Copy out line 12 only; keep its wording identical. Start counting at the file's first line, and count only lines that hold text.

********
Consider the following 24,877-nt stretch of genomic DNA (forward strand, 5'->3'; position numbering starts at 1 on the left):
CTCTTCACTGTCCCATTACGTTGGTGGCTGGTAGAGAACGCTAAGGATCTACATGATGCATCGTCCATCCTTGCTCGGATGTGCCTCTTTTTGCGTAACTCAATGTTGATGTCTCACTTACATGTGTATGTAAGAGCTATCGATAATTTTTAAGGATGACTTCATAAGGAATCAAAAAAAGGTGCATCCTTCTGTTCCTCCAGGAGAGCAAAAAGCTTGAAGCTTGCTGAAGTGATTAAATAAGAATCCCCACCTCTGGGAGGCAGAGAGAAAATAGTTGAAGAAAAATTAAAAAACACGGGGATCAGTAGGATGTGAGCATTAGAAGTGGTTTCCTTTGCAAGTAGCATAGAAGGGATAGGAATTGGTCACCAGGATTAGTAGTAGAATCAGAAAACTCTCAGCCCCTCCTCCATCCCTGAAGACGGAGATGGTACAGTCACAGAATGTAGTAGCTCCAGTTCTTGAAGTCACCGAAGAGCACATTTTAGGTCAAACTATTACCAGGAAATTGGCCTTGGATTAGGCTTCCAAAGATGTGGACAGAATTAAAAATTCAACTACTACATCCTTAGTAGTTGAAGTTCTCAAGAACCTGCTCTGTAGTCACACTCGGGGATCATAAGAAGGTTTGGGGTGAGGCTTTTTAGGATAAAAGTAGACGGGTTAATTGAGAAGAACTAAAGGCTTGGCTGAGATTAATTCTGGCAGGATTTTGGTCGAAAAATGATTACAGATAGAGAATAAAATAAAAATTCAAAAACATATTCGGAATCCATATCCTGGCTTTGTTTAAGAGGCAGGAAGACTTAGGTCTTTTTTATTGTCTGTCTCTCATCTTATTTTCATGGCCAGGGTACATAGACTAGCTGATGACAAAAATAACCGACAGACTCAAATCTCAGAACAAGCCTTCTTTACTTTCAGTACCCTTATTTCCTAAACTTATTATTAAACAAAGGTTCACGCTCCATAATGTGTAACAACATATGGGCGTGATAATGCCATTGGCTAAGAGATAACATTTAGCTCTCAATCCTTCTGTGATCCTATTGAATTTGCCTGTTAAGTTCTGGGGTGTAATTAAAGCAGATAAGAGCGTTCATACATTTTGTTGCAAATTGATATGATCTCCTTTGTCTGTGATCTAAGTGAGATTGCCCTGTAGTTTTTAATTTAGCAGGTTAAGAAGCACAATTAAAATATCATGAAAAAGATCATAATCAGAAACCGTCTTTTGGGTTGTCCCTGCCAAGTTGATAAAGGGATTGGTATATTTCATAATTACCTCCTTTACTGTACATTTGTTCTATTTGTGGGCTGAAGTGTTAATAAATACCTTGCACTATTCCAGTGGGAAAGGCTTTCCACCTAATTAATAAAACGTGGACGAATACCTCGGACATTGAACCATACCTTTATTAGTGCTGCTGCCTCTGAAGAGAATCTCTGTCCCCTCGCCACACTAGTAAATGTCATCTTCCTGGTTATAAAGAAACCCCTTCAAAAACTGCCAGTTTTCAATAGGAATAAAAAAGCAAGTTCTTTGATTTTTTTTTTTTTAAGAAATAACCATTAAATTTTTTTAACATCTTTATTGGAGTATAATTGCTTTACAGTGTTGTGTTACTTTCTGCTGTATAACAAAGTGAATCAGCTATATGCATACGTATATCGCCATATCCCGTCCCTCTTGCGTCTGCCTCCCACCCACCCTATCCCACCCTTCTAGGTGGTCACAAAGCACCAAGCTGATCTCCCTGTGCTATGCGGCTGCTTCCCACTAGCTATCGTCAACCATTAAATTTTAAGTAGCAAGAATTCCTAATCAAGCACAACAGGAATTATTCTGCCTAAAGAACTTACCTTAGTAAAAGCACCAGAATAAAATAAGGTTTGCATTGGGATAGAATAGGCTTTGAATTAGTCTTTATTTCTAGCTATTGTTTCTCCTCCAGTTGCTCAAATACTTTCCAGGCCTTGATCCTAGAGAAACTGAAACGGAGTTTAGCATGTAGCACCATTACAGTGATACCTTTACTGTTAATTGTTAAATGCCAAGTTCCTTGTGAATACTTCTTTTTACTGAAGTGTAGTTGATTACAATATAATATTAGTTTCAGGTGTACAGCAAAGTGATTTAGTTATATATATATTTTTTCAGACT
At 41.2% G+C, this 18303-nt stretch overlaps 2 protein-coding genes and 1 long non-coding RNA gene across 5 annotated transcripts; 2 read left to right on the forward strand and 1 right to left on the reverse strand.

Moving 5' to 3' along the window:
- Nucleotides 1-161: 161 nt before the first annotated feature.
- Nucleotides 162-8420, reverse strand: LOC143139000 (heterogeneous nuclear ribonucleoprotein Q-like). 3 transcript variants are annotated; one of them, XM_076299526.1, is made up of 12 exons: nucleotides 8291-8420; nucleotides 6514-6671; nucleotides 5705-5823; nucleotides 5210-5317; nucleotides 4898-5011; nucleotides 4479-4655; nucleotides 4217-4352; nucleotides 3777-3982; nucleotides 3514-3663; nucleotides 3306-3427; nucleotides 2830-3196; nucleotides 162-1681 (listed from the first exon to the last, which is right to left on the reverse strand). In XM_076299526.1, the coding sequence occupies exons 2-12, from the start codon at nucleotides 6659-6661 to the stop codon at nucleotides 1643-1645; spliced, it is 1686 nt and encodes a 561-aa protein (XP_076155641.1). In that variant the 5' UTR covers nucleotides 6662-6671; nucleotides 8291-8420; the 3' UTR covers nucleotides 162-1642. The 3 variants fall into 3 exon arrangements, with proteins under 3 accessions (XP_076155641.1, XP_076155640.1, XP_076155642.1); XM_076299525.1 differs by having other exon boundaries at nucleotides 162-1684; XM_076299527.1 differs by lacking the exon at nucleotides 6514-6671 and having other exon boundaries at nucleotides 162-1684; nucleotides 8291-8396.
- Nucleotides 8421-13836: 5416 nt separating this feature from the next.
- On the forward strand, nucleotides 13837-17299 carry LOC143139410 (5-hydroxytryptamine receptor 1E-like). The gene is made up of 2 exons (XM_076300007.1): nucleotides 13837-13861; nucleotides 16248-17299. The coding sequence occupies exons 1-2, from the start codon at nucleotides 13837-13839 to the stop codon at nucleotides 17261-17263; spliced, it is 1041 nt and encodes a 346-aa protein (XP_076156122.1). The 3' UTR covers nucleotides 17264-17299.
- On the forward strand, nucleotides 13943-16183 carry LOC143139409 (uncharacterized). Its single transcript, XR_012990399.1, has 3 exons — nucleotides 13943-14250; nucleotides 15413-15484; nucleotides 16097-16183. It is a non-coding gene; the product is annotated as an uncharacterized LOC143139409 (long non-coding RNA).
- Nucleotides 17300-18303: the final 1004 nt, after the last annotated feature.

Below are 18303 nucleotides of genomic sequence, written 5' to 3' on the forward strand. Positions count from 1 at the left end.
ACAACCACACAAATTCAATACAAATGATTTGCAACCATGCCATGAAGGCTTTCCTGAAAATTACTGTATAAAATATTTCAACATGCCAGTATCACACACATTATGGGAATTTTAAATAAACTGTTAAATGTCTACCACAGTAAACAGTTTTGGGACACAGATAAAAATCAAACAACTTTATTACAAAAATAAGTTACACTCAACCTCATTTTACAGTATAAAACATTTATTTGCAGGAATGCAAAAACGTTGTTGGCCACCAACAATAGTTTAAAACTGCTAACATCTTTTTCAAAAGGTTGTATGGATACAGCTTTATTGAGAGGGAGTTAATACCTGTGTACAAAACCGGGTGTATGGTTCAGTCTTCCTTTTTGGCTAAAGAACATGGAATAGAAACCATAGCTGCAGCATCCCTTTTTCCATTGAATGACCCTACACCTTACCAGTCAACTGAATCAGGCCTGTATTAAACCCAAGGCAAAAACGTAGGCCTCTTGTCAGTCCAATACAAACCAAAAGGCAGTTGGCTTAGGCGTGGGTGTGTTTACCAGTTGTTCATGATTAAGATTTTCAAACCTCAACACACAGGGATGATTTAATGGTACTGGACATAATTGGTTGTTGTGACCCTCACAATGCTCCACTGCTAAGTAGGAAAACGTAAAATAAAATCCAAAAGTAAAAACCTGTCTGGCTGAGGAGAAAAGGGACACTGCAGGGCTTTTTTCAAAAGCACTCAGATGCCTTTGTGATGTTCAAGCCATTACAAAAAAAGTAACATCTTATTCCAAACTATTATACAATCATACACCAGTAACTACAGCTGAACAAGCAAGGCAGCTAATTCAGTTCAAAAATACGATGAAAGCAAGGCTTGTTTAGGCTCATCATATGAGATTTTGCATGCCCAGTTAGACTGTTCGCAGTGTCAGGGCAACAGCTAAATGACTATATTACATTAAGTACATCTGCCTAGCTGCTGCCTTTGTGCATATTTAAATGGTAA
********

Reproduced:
ACAACCACACAAATTCAATACAAATGATTTGCAACCATGCCATGAAGGCTTTCCTGAAAATTACTGTATAAAATATTTCAACATGCCAGTATCACACACATTATGGGAATTTTAAATAAACTGTTAAATGTCTACCACAGTAAACAGTTTTGGGACACAGATAAAAATCAAACAACTTTATTACAAAAATAAGTTACACTCAACCTCATTTTACAGTATAAAACATTTATTTGCAGGAATGCAAAAACGTTGTTGGCCACCAACAATAGTTTAAAACTGCTAACATCTTTTTCAAAAGGTTGTATGGATACAGCTTTATTGAGAGGGAGTTAATACCTGTGTACAAAACCGGGTGTATGGTTCAGTCTTCCTTTTTGGCTAAAGAACATGGAATAGAAACCATAGCTGCAGCATCCCTTTTTCCATTGAATGACCCTACACCTTACCAGTCAACTGAATCAGGCCTGTATTAAACCCAAGGCAAAAACGTAGGCCTCTTGTCAGTCCAATACAAACCAAAAGGCAGTTGGCTTAGGCGTGGGTGTGTTTACCAGTTGTTCATGATTAAGATTTTCAAACCTCAACACACAGGGATGATTTAATGGTACTGGACATAATTGGTTGTTGTGACCCTCACAATGCTCCACTGCTAAGTAGGAAAACGTAAAATAAAATCCAAAAGTAAAAACCTGTCTGGCTGAGGAGAAAAGGGACACTGCAGGGCTTTTTTCAAAAGCACTCAGATGCCTTTGTGATGTTCAAGCCATTACAAAAAAAGTAACATCTTATTCCAAACTATTATACAATCATACACCAGTAACTACAGCTGAACAAGCAAGGCAGCTAATTCAGTTCAAAAATACGATGAAAGCAAGGCTTGTTTAGGCTCATCATATGAGATTTTGCATGCCCAGTTAGACTGTTCGCAGTGTCAGGGCAACAGCTAAATGACTATATTACATTAAGTACATCTGCCTAGCTGCTGCCTTTGTGCATATTTAAATGGTAA